I thought I’d share with you how I create my time lapse movies. It’s quite simple and doesn’t require any special equipment, save for a simple video camera.
I use a Flip HD camera that I picked up before they went out of business (someone, please remind me, why did Cisco kill that business again?). It has a maximum recording time of about 1 hour per movie so I can’t make time lapses longer than that so I need to keep that in mind.
I start by setting up the camera on a tripod to keep it stationary– this is very important and is hopefully obvious. Set it to record and don’t move it (unless you want to change the shot). Let it record in real time and capture everything. Don’t worry about the audio, we won’t be using it.
Afterwards, you’ll be left with a huge Quicktime .MOV file. Using Quicktime 7 Pro, open the movie. Make sure the player window hasn’t been resized (hit command-1 on a Mac). This will be important in the next step. Usually the head and tails of your movie will have a slight bit of motion in them so you don’t want that– trim the heads and tails off from the movie if you need to. It’s all under the edit menu. Use the ‘I’ and ‘O’ key to mark in and out points and use Edit->Cut to remove it.
Next, use File->Export. Choose export as “Movie to Image Sequence” and click Options. Change the format to JPEG. The frames per second you choose here will dictate how fast or slow your final time lapse will be. Let’s assume that your source movie is 1 hour. Choosing a small number like 1 FPS will give you a movie that lasts 2 minutes. Choosing 2 FPS will give you 4 minutes and so on. You can also put decimal numbers like .5 or .25 FPS. You can experiment with this value. I call this frame thinning because you are discarding a lot of the original source movie. This is ok. Also, click “Insert space before number.” Click OK. Make a new folder to put these images in (in the thousands for our example). Give it a base name and click save.
The final step is where the magic occurs. Choose File->Open Image Sequence, navigate to the folder and click the first image from the series. The next dialog asks what frame rate. I choose 30 to keep things fluid. Again, choosing a slower frame rate will make your movie longer. Click OK and wait. Once done, you’re rewarded with a great time lapse. Add some music, export to MPEG-4 and share!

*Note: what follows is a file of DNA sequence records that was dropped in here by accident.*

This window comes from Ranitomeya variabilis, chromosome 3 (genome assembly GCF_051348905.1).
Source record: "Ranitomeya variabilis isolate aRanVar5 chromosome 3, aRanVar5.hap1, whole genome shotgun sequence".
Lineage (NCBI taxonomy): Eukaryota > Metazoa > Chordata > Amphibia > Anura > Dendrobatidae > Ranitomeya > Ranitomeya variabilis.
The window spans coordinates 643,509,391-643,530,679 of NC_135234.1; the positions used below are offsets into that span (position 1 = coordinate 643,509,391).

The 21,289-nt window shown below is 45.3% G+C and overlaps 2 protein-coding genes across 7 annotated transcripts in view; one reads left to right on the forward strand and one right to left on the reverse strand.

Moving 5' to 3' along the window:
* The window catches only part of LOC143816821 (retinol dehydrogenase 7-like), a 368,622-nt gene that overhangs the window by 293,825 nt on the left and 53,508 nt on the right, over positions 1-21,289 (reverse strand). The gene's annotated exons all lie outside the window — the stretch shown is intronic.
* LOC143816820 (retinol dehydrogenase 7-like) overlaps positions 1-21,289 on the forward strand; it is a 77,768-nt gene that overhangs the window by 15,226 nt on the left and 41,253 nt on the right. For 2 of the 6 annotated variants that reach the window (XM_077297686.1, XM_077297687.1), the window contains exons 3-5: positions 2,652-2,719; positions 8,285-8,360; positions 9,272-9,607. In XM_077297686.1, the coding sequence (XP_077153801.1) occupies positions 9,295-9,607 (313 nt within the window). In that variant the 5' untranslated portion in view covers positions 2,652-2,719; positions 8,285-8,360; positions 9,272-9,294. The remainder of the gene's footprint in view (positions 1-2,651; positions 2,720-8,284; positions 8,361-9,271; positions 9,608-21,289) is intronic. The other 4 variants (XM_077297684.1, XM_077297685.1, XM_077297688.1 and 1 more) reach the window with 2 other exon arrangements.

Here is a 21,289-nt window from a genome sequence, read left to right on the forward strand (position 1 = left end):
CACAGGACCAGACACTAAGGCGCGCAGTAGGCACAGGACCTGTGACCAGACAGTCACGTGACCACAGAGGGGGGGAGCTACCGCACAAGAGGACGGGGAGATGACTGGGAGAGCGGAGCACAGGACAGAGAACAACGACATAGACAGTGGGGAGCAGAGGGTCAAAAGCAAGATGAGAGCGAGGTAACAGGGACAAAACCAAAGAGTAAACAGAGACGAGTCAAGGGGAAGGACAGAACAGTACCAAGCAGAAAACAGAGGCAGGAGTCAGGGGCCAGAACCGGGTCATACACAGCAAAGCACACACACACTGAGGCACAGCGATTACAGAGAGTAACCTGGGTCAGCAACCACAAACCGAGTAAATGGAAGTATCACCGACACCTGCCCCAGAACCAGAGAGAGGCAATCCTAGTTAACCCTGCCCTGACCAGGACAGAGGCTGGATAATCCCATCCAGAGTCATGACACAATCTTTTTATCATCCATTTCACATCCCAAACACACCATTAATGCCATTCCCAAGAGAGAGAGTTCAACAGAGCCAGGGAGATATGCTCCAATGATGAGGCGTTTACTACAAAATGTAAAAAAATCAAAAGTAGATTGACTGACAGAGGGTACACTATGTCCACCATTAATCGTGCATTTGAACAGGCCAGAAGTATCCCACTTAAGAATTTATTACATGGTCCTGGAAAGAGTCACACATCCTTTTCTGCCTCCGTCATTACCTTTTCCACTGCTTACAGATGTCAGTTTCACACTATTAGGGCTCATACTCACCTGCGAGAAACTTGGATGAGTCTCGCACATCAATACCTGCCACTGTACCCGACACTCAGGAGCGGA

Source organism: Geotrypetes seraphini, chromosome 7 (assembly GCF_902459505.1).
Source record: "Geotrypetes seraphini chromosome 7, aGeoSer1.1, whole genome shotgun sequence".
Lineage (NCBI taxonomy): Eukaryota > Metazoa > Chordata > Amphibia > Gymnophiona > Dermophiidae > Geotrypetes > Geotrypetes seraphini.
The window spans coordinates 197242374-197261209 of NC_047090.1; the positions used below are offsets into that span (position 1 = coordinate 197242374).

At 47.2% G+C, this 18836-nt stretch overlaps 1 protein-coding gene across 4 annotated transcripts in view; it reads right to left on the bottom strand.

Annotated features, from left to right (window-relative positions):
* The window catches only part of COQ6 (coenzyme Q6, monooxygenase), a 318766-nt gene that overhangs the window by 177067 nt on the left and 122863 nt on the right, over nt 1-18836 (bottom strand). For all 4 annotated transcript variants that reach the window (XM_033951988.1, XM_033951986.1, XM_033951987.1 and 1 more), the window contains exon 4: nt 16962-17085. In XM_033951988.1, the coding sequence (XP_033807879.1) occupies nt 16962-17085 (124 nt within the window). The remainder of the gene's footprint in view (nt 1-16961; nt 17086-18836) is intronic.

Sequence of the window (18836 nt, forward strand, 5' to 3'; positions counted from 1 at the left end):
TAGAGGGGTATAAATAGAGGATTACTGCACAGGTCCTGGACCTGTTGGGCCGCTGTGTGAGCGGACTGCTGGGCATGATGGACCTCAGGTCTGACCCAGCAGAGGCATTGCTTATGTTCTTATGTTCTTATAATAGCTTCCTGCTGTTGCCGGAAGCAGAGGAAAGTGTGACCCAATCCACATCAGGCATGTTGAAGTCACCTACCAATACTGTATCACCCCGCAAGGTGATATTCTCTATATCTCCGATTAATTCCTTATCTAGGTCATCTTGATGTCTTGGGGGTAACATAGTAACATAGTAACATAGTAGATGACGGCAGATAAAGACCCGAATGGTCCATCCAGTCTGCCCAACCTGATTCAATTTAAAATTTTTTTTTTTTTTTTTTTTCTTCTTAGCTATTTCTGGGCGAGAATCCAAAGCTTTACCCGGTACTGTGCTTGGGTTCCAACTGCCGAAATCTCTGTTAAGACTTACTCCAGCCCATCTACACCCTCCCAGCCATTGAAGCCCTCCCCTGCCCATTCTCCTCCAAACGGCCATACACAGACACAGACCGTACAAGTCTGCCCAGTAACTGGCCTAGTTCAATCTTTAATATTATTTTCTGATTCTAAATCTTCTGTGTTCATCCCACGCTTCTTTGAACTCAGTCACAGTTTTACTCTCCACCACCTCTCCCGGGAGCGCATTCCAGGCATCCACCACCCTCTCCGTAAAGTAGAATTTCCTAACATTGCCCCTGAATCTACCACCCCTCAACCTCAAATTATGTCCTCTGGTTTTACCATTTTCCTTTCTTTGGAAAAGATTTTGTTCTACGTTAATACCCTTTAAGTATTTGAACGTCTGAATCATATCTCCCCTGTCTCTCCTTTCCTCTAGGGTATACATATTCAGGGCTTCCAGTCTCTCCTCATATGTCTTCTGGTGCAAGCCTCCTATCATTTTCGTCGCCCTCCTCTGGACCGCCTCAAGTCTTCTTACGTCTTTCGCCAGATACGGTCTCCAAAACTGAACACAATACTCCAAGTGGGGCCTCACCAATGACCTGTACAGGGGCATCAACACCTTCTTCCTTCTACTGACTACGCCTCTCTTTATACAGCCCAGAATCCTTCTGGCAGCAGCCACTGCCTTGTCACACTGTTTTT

I recently purchased a Casio Exilim FS100 point and shoot camera. At first glance, there’s nothing remarkable about this camera. It’s not too incredibly tiny, doesn’t boast a zillion megapizels nor a battery that lasts for 24 hours.
What it does offer though is the ability to shoot high speed movies from 240fps up to 1,000fps! Below are some example shots of the movies that I recorded. Both movies were shot at 240fps.
Man is it cold outside. Here's a picture that is a composite of 9 consecutive shots stacked and blended together in Photoshop. The total length of time was 18 minutes, 2 minutes each, f5.0 @ ISO 100. The star trails are evident as are the storm clouds rolling in from the southwest. Click for a larger view. Enjoy.
The nice thing about Flickr is that you can follow a path that will undoubtedly take you to pictures that you've never seen before. This Flickr set by user boltron- shares with us some spectacular reinterpretations of panoramas.
I recently purchased a new lens from Canon. The EF-S 10-22mm USM lens has earned a permanent place in my camera bag. Below are some sample pictures. Zoomed to 10mm you do get some distortion of the images at the edges like you'd expect, but that can lend some nice effects to your images if you compose well.
Since it's an EF-S lens mount, it will only work with the recent Canon digital SLR line up.
I recently obtained a Canon VIXIA HF-100 HD camcorder. The first thing I noticed is the unit is extremely light, even with the tiny battery installed. You can look up the exact weight, but spec sheets can't replace holding the unit in your hands.
It has a nice solid feel, the interface isn't overrun with buttons everywhere. There is a simple finger-tip joystick interface for all of the obscured menus to change functions of the camera. It has 16GB of internal flash memory with an SDHC slot for an additional card– I used another 16GB card. Over the weekend, I never came close to running out of space. It always displays the recording time left both for the memory available and the battery life. There are four recording “speeds” that translate into resolution and data rate changes.
It has an AV/headphone out port that is selectable in the software as well as an external 1/8″ mic port in which is really nice to have.
The biggest problem I'm running into is it's very unfriendly to use with a Mac. Despite the fact that AVCHD (the format it records in) is MPEG-4 H.264 standards based video, Quicktime doesn't recognize it, no fault of the recorder but instead of Apple for not providing double-click view of the .MTS file format in Quicktime. The provided software on CD-ROM is only for the still image capabilities of the camera, not the video side (really, who uses their camcorder as a still camera?). You can use it with Final Cut Pro 6 and iMovie 8 provided you have an Intel Mac, something which I lack at the present moment. Hopefully this will be forthcoming and you'll be able to double-click and view the videos right off the card.
So, I'll update later once I'm able to scrutinize the picture quality after I'm able to view it on my 30″ monster screen.
I recently setup a camera to shoot a time lapse movie of a walking iris boom opening.
There were approximately 100 shots, 1 minute apart for the duration of the movie. As you'll see, the bloom opens quite fast. The blossoms only last one day– they close up as it gets dark and fall off the next day.